In this case, this court finds that since the evidence of petitioner's guilt is so overwhelming, the outcome of the trial would not have been different regardless of what trial counsel did for him. This court made the following observations of the evidence adduced at trial in petitioner's direct appeal:
"In the case at bar, the issue was consent. Evidence at trial indicated that complainant had been beaten severely. She made a prompt complaint to the police. Defendant failed to stop at two traffic control devices after the police tried to stop him which is indicative of guilty knowledge. When he was stopped, the defendant informed the authorities that he did nothing but help the complainant with her car, although he later admitted having intercourse with her. Also, scientific evidence established that both the complainant's and defendant's blood was found on the complainant's and defendant's clothes. Much of defendant's testimony can be succintly [ sic ] characterized as incredible." People v. Dixon (5th Dist. Sept. 14, 1982), No. 5 -- 81 -- 0059, unpublished Rule 23 Order at 7.
Although petitioner alleges that his trial counsel failed to investigate the victim's alleged record of prior convictions for prostitution, he did not support his allegation with any documentation as required by section 122-2 of the Post-Conviction Hearing Act. (Ill. Rev. Stat. 1985, ch. 38, par. 122-2.) At the time of petitioner's trial, evidence of complainant's unchastity and immorality for the purpose of establishing the probability of consent was admissible, but evidence of specific acts of immorality would not have been admissible. (People v. Collins (1962), 25 Ill. 2d 605, 611, 186 N.E.2d 30, 33, cert. denied (1963), 373 U.S. 942, 10 L. Ed. 2d 697, 83 S. Ct. 1551.) Since petitioner's conviction, the legislature enacted section 115-7 of the Code of Criminal Procedure of 1963, hereinafter referred to as the Rape Shield Law. (Ill. Rev. Stat. 1985, ch. 38, par. 115-7.) If this court were to remand this cause for retrial, evidence of complainant's alleged prior convictions for prostitution would not be admissible pursuant to the Rape Shield Law. Furthermore, evidence of complainant's reputation for unchastity would not have convinced a jury that complainant consented to intercourse with petitioner. The evidence adduced at trial revealed that complainant was severely beaten, indicating a lack of consent. Any discovery of prior convictions would not have made a difference in the outcome of the case. Petitioner's allegations also fail in light of the record revealing that trial counsel requested in discovery "any record of prior criminal convictions, which may be used for impeachment of persons whom the State intends to call as witnesses." Trial counsel did seek information which petitioner now claims he failed to seek. Thus, this court finds that trial counsel's alleged failure to investigate the victim's alleged prior convictions for prostitution did not prejudice the outcome of the trial, and this court need not discuss the issue of trial counsel's performance. Strickland v. Washington (1984), 466 U.S. 668, 80 L. Ed. 2d 674, 104 S. Ct. 2052.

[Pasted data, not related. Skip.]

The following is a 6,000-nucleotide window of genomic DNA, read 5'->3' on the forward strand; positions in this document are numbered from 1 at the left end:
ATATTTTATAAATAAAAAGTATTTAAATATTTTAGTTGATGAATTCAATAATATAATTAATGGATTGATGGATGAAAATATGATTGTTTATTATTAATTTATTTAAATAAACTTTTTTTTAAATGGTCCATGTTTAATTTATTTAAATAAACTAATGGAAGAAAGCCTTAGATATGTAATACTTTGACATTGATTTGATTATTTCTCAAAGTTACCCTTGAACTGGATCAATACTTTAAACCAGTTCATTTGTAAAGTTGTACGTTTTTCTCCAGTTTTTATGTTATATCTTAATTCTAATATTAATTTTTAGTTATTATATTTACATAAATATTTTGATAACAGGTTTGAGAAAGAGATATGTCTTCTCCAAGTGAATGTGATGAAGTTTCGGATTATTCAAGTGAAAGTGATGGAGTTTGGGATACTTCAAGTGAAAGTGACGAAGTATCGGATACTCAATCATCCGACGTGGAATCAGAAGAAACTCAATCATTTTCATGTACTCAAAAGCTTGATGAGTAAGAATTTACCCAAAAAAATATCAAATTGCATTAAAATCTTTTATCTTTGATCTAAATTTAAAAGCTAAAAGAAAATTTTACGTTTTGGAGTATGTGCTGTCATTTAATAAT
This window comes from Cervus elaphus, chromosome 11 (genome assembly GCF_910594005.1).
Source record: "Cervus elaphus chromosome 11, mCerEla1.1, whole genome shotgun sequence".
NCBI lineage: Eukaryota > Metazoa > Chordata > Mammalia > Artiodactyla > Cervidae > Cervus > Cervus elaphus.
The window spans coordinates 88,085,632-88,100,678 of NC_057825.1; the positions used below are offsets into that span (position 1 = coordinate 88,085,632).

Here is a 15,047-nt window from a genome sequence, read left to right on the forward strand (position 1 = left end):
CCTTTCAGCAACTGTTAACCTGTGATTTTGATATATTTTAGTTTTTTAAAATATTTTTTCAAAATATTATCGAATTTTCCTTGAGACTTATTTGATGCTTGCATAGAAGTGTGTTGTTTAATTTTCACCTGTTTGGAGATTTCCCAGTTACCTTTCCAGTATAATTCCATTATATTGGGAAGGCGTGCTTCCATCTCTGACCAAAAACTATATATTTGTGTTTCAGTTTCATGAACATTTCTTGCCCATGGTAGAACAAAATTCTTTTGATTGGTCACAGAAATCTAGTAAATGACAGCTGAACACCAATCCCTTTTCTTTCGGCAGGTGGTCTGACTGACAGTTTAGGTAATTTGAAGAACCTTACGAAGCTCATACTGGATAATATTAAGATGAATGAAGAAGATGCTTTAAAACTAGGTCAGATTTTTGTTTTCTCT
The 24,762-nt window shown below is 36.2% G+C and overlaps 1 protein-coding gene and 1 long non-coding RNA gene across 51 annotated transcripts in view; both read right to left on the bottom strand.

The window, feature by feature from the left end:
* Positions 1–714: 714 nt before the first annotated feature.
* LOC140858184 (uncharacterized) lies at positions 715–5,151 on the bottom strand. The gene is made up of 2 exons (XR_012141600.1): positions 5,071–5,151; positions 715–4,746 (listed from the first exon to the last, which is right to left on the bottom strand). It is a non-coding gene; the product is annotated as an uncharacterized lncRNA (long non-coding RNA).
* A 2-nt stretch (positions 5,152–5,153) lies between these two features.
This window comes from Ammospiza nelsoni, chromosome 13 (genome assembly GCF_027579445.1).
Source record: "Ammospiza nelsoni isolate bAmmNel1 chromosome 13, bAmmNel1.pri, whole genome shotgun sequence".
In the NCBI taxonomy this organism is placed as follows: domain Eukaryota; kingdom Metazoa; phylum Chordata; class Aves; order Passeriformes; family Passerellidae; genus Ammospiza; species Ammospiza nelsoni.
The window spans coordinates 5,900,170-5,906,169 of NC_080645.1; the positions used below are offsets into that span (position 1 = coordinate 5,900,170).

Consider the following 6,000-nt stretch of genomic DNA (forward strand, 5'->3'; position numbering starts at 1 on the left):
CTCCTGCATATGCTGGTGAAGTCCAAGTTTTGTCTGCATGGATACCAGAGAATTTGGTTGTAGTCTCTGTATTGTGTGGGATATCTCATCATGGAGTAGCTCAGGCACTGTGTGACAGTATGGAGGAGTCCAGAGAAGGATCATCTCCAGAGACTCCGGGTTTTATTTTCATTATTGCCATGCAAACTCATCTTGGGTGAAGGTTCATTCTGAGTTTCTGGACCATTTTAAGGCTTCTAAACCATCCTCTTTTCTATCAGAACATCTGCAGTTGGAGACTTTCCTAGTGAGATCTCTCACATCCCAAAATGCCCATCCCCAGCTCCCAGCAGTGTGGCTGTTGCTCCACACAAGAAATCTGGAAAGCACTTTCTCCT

Petitioner also argues that trial counsel was ineffective because he failed to raise prosecutorial systematic exclusion of black jurors from his jury. Petitioner cites the recent United States Supreme Court case of Batson v. Kentucky (1986), 476 U.S. 79, 90 L. Ed. 2d 69, 106 S. Ct. 1712.
In Batson, the court held that a prima facie case of purposeful racial discrimination is established by showing a "pattern" of strikes against black jurors in a particular venire. Once a prima facie showing is made, the burden shifts to the prosecution to come forward with a neutral explanation. Not long after Batson, the Supreme Court held in Allen v. Hardy (1986), 478 U.S. 255, 92 L. Ed. 2d 199, 106 S. Ct. 2878, that the standard established in Batson is not to be applied retroactively on collateral review of final convictions. In addition, the Supreme Court reemphasized Allen in Griffith v. Kentucky (1987), 479 U.S. 314, 93 L. Ed. 2d 649, 107 S. Ct. 708. The court held that the rule in Batson is retroactively applicable to those cases pending on direct review or not yet final. Thus, this court finds that Batson offers little support to petitioner's argument and as such the old standard established in Swain v. Alabama (1965), 380 U.S. 202, 13 L. Ed. 2d 759, 85 S. Ct. 824, is applicable.